Billed as “Raleigh’s Magnificent New Theatre,” the State Theater opened downtown 90 years ago this month. Readers of The News & Observer learned of the spectacular opening planned for the new showplace.
With every seat in the house sold for the first performance, the State Theatre will be formally presented to the public tomorrow night, and after a quarter of a century Raleigh will have a playhouse adequate to its needs, and an ornament to the Capital city of the State. The dedicatory performance will be the “Passing Show” an elaborate spectacle brought here especially for the opening....
Completion of the theatre is the fruition of a desire that has been in the minds of every man and woman who has had occasion to attend the theatre in Raleigh during the past 20 years. The old Academy of Music, built nearly 40 years ago... and a fine place in its day was no longer adequate....
Under plans now being perfected for the operation of the theater it will be used every night in the week, the program alternating between high-class vaudeville features and the presentation of the large er pictures. Several major screen productions have been booked for showing in the near future. These will, of course, take secondary place to the better class of road shows that will be presented here....
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Nowhere in the State will there be found a handsomer playhouse than Raleigh may call its own after tomorrow night. There are several that are gaudier, but none finished with better taste, none more comfortably designed or with better acoustic properties. Fourteen hundred people may sit in the theater, and not one of them be where they are unable to see the entire state, and not one so far away that he may not hear the softest sounds.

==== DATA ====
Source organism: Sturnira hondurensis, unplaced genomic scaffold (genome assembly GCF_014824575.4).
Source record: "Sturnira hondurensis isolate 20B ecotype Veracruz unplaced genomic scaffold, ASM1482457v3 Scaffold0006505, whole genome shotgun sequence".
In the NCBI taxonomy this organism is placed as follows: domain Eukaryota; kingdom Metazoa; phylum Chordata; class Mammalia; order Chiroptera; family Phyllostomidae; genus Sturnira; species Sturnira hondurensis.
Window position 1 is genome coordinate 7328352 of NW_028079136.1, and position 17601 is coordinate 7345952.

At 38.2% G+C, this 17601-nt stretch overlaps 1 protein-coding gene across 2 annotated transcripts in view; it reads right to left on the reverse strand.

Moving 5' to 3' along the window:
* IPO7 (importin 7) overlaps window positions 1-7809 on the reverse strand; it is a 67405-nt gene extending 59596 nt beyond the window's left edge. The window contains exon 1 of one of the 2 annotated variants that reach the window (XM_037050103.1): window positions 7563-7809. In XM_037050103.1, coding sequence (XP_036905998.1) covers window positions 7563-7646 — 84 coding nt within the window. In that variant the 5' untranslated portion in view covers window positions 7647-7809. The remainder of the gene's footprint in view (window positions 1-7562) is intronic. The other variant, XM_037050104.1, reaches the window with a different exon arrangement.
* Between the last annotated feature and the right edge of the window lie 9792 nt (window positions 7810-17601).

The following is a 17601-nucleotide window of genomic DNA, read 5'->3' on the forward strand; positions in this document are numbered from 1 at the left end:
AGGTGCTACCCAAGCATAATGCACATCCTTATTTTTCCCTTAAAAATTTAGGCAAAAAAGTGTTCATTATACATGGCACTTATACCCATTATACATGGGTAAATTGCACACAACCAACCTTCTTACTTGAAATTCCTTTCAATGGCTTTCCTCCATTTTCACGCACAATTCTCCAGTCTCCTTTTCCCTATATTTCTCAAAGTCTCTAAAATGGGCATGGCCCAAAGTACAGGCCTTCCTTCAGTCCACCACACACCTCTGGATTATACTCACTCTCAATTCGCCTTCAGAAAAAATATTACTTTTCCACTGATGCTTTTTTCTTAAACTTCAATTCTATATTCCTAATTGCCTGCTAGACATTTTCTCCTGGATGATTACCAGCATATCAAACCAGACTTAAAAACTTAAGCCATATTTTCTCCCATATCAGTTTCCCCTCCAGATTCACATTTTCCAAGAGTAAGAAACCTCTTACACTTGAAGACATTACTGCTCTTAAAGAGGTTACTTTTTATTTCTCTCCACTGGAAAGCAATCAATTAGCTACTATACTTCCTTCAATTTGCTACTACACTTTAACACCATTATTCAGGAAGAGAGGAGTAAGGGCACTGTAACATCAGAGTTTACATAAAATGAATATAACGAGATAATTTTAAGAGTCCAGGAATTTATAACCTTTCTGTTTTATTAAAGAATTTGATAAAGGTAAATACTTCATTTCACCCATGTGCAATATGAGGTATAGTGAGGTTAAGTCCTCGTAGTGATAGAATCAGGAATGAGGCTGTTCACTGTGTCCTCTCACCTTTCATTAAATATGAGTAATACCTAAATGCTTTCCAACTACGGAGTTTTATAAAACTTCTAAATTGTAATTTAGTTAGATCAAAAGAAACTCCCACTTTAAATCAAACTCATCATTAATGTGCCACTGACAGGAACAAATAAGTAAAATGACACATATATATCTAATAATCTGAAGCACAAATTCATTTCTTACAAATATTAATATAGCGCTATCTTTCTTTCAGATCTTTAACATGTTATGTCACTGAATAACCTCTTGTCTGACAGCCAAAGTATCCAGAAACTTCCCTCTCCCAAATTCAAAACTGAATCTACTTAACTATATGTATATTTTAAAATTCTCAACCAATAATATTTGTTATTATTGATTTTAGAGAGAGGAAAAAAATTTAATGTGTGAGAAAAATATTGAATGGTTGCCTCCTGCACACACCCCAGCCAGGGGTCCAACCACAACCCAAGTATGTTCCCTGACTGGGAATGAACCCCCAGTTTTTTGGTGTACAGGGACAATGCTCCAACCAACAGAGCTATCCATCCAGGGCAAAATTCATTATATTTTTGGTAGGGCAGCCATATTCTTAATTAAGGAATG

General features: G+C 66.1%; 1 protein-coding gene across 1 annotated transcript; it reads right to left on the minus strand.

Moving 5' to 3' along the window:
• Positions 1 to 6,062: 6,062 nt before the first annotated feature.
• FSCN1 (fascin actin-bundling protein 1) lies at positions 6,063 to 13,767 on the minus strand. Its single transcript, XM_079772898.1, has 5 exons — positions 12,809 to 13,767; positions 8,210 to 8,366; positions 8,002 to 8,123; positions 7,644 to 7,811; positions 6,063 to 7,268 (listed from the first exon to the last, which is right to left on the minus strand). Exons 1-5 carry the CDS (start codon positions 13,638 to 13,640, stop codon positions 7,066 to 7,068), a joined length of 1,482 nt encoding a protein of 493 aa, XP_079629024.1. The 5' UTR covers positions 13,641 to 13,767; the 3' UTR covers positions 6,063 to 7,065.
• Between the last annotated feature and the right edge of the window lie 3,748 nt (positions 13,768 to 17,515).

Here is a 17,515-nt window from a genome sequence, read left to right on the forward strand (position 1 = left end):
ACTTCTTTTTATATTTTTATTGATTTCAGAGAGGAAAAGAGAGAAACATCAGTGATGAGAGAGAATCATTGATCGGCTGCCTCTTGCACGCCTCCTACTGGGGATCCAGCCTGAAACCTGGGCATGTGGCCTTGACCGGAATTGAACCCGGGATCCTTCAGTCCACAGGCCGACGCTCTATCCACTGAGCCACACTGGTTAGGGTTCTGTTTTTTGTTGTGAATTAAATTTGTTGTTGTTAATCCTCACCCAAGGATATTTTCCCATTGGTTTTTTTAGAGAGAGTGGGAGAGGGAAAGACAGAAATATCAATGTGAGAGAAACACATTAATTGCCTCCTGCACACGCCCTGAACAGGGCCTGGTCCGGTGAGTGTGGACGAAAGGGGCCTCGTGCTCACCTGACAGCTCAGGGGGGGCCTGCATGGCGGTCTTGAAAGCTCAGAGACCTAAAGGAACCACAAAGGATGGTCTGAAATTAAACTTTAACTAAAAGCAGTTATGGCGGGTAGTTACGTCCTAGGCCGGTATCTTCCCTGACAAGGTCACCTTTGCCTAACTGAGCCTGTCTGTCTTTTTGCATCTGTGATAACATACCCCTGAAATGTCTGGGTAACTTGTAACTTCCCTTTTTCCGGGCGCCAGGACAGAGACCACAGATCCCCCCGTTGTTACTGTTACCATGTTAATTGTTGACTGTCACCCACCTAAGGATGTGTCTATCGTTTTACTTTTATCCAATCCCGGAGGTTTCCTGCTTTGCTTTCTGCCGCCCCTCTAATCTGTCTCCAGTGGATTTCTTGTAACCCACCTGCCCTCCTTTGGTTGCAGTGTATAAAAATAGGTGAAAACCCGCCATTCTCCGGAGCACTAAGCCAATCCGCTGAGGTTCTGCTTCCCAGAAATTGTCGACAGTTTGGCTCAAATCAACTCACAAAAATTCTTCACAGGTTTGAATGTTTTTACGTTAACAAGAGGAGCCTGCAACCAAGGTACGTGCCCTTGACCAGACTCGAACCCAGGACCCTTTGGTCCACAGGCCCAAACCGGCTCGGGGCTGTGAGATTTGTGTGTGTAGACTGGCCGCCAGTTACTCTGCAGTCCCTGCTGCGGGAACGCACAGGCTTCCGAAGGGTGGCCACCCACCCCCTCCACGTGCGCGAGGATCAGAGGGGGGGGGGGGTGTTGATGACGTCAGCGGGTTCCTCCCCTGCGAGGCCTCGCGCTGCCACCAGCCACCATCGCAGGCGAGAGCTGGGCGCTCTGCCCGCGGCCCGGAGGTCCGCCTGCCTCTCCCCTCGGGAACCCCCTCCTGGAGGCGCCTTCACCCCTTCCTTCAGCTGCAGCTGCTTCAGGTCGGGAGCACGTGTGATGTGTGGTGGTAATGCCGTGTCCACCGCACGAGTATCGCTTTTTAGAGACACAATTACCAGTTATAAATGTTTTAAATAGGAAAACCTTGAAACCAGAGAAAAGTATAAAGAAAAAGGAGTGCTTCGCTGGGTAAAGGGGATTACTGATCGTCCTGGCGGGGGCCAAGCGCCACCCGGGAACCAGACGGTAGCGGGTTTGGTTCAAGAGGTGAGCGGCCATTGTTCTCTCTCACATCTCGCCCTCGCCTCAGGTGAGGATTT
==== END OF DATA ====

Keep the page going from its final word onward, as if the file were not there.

The building is located on South Salisbury street, just in the rear of the Wake courthouse and within a minute’s walk of the city’s six hotels. Outwardly it has the appearance of an office building. The entrance is by a wide lobby cut through the lower floor of the eight-story structure, widening out into a handsome foyer that leads into the orchestra floor of the theater.
Above the foyer is a broad lounging room, with corridors leading into dressing rooms. Comfortable seats are provided for those who wait there. In the lobby is provided a check room for patrons who with to check their wraps. This service will be offered without charge.
The lower floor will seat 700 of the 1,400 capacity of the house. Along the right and left, aisles are arranged ten boxes, with eight chairs each. The chairs are comfortably upholstered and the aisles softly carpeted. The walls are finished in classic design and in softly harmonizing colors. The railings and the entrances are hung with purple velvet draperies. the first gallery is furnished like the first floor.
The stage is of ample depth to accommodate the largest road shows with little effort. It has an opening of 39 feet and ample room in the wings for production without confusion. Beneath the stage are seven dressing rooms for the performers, including two large rooms for the choruses. All dressing rooms are equipped with hot and cold water. The N&O 1/6/1924
Later years were not kind to the majestic State Theatre. N&O arts writer Bill Morrison took one last look as the building was about to be demolished in 1987.
The wrecker’s ball will take a long, slow swing and do its worst, bringing down red-brick walls, tiered balconies and a handsome gold proscenium that frames a stage black with age. The old theater deserves better. Our memories deserve better....
The State did it all for 52 years – Keith vaudeville, musical theater and the cinema. People came from every farming community and crossroad when Vivien Leigh did her Scarlett O’Hara turn in “Gone with the Wind.” The theater survived CinemaScope and the earthshaking special effects process known as Sensurround. What it could not survive was the demise of the inner city, the closing of the stores, hotels and restaurants that served as the magnet for the matinee and evening crowds.
The State was shuttered in 1976. There were attempted comebacks as an X-rated cinema, as a nightclub and as a music hall. All of them failed. The State and the Ambassador over on the Fayetteville Street Mall closed about the same time, leaving the city without a single downtown theater. The N&O 5/31/1987